All sample estimates have inherent variability. The true population value estimated from a sample may be lower or higher than the sample point estimate. Comparing sample estimates to determine if they are different in terms of statistical significance requires the use of a statistical measure called the standard error of the estimate. Using standard errors allows the data user to probabilistically determine if the difference between sample estimates is within the bound of natural variability or if the difference exceeds the bound of natural variability. In other words, the data user can determine if the difference between sample estimates is considered statistically significant.
All sample estimates, including the JOLTS estimates, are subject to both sampling and nonsampling error. When a sample rather than the entire population is surveyed, there is a chance that the sample estimates may differ from the "true" population values they represent. The exact difference, or sampling error, varies depending on the particular sample selected. Sampling error is a generic term for standard error.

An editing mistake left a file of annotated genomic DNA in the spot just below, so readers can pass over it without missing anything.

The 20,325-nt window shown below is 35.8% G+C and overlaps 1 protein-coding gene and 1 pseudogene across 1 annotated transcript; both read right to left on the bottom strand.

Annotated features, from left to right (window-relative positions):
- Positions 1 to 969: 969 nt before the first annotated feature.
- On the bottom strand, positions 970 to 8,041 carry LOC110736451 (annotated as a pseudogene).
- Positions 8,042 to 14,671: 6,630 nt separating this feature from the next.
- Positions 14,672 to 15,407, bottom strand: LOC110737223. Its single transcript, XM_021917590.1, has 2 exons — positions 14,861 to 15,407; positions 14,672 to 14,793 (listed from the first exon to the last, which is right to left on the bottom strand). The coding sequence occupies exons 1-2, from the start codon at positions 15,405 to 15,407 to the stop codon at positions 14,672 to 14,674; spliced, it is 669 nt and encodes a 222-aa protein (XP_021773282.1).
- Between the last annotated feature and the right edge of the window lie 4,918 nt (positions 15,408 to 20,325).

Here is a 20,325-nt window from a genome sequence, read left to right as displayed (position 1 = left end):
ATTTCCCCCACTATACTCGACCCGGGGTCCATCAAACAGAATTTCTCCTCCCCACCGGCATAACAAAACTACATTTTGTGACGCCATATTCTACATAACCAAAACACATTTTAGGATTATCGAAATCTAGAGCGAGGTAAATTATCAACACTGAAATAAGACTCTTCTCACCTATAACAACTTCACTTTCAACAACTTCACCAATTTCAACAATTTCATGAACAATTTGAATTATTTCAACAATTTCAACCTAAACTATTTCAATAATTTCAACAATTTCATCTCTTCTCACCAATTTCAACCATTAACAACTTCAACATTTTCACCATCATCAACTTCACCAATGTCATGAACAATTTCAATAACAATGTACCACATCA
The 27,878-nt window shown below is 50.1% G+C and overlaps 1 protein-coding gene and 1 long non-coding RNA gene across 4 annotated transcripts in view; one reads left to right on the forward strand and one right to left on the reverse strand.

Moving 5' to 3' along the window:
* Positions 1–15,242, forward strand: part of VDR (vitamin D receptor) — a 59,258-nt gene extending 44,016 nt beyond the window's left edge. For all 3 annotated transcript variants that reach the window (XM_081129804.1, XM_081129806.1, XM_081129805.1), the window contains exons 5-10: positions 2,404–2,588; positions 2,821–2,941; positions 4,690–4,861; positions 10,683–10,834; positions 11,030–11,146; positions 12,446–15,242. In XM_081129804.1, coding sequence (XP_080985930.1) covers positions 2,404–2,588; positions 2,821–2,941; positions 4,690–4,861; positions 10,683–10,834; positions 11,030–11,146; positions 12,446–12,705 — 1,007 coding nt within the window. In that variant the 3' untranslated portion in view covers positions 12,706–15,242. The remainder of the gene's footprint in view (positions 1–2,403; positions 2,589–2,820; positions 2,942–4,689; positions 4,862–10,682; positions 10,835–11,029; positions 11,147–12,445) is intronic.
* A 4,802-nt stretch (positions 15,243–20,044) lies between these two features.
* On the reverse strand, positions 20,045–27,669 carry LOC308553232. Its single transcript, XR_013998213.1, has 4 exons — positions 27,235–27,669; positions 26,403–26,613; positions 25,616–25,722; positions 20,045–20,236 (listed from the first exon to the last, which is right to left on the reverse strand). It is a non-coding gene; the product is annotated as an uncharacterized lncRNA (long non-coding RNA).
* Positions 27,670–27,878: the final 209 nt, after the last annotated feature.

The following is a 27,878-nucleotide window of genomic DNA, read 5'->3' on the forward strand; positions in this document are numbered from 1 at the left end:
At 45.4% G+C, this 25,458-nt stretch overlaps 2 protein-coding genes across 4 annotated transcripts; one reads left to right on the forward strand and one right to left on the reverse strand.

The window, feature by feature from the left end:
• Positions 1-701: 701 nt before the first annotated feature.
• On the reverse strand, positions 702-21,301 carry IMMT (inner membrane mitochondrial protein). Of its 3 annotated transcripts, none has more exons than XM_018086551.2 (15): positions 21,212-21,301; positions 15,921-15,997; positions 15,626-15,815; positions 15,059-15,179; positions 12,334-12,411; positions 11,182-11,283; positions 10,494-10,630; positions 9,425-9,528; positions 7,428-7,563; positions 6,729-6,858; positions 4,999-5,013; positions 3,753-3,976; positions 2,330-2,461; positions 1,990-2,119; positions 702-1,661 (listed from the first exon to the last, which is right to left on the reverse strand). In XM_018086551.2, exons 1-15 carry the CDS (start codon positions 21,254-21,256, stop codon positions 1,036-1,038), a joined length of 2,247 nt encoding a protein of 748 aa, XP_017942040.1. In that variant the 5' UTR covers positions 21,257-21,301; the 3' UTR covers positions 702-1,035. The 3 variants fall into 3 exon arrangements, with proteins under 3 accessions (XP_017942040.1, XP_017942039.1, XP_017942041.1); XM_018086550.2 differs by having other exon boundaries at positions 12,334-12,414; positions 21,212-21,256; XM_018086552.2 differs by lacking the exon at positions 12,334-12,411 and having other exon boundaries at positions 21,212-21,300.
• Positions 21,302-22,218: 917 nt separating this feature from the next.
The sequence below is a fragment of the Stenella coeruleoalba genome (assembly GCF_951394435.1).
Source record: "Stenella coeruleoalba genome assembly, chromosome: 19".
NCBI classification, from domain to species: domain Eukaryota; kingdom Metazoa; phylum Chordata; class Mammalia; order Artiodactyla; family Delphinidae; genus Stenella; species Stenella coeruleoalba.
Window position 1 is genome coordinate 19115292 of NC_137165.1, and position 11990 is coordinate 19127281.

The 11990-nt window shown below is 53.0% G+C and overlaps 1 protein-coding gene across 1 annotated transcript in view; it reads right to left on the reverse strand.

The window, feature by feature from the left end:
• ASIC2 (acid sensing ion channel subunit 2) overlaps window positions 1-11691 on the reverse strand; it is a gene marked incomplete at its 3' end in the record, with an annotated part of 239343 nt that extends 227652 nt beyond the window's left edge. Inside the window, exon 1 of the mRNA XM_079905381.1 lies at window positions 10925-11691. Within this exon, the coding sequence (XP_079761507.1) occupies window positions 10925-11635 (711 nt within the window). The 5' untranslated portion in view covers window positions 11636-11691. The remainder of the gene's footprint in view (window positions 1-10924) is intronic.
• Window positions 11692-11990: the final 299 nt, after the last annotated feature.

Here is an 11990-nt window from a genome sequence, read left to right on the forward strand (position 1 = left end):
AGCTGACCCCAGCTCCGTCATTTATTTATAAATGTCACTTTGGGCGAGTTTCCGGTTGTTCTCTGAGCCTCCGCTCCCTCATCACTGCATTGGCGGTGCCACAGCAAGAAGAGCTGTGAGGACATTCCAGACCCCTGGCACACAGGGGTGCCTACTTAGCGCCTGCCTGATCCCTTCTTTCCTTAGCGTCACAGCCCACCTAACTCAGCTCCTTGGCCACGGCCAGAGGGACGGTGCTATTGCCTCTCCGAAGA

Sample estimates also are affected by nonsampling error. Nonsampling error can occur for many reasons, including the failure to include a segment of the population, the inability to obtain data from all units in the sample, the inability or unwillingness of respondents to provide data on a timely basis, mistakes made by respondents, errors made in the collection or processing of the data, and sampling and nonsampling error in the independent population controls of employment (also known as benchmark employment) data used in JOLTS estimation. This nonsampling error may be partially reflected in the standard error of an estimate. For more information on nonsampling error and benchmarking, see the JOLTS Handbook of Methods.
Significance testing is a technique used to compare estimates using the estimates